A Los Angeles County Superior Court judge ruled in a case called Vergara vs. California that California education statues related to teacher tenure violate the equal protection laws of students, essentially depriving students of effective teachers by failing to remove ineffective teachers from classrooms. In this week’s edition of The Moral Is, Fresno State education professor Dr. Jacques Benninga explores the teacher evaluation controversy and its reasonable implications.
The recent Vergara vs. California case sent shock waves nationally throughout the educational establishment. In a case that pitted nine public school students against Governor Brown and our State Superintendent of Education, the court ruled that California’s laws governing hiring, firing, and seniority of teachers violate the California Constitution’s guarantee of an equal right to a quality education. According to Associated Press accounts of the case, many students, particularly those in low-income schools and districts, are disproportionally affected by current tenure rules that make it difficult to fire ineffective teachers.
California teachers currently receive tenure after just two years, essentially giving them lifetime guarantees of employment. If this seems an unwise policy, as it does to me, and if some set of accountability provisions ought to be in place to evaluate teacher competency, why hasn’t this already been done?
The answer is that not enough attention has been devoted to address teacher evaluation, and now that there is an urgency to do so, the methods proposed are more reactionary than thoughtful. Should the goal be to fire weak teachers or to improve their skills?
Teachers can, of course, be evaluated by student test scores. This is the response of most who seek to thin the ranks through elimination. It seems intuitive that high performing teachers promote high achieving students.
But reality complicates this solution. In California, we test students only in mathematics and reading/language arts, but in a typical Valley high school only about 25% of teachers teach those subjects. The other 75% teach government, or foreign languages, or the performing arts, subjects that have no similar assessments. Using available assessments for those 75% borders on the inane. Several states, for example, tie the fate of the 75% directly to the fate of the 25%. For that majority, their evaluation becomes a betting game, with music or foreign language teachers tying their fate to the achievement scores of the math teacher down the hall.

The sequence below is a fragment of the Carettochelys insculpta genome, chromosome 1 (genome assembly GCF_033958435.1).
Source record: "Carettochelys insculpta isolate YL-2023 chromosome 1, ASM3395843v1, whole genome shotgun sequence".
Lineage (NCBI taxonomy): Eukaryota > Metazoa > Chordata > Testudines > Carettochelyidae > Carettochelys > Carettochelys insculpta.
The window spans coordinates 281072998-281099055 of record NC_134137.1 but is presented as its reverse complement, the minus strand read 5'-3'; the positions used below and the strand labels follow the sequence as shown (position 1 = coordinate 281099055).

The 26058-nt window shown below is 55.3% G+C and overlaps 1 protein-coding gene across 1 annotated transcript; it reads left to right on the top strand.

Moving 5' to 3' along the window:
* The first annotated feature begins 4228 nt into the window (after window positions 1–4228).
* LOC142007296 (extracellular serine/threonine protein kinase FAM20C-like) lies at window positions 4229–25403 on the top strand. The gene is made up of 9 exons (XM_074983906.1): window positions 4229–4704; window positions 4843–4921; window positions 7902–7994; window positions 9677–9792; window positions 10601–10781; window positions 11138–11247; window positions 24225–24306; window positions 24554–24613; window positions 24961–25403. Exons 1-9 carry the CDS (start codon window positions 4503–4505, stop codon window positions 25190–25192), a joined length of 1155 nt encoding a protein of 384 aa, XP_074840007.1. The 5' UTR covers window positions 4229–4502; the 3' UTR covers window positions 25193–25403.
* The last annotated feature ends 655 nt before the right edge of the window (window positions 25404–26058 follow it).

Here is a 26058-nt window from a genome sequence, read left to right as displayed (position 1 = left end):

Other districts are currently studying ways to refine evaluation procedures that implement more nuanced approaches, using classroom observations by school administrators, lesson plan evaluations, and conferences that tie teaching practices more closely to student outcomes. Such a process is reasonable, but time-consuming and expensive, and because of inconsistency between evaluators, open to questions of reliability.
The court decision that challenged California’s provisions for granting tenure to teachers provides a reasonable challenge to school administrators. But neither status quo guarantees of lifetime employment, nor wholesale solutions that seek dramatically to fire beginning teachers are reasonable. The rub is in the actualization. The goal of teacher evaluation should be to improve the educational process for our students, and that goal should drive the evaluation debate. Vergara vs. California drew our attention to this issue. The public should pay attention and hold their school administrators accountable. A reasonable way forward will be found, but we should not now succumb to simplistic solutions to address this complicated issue.
The views expressed on The Moral Is are those of the author and do not necessarily represent the views of Valley Public Radio.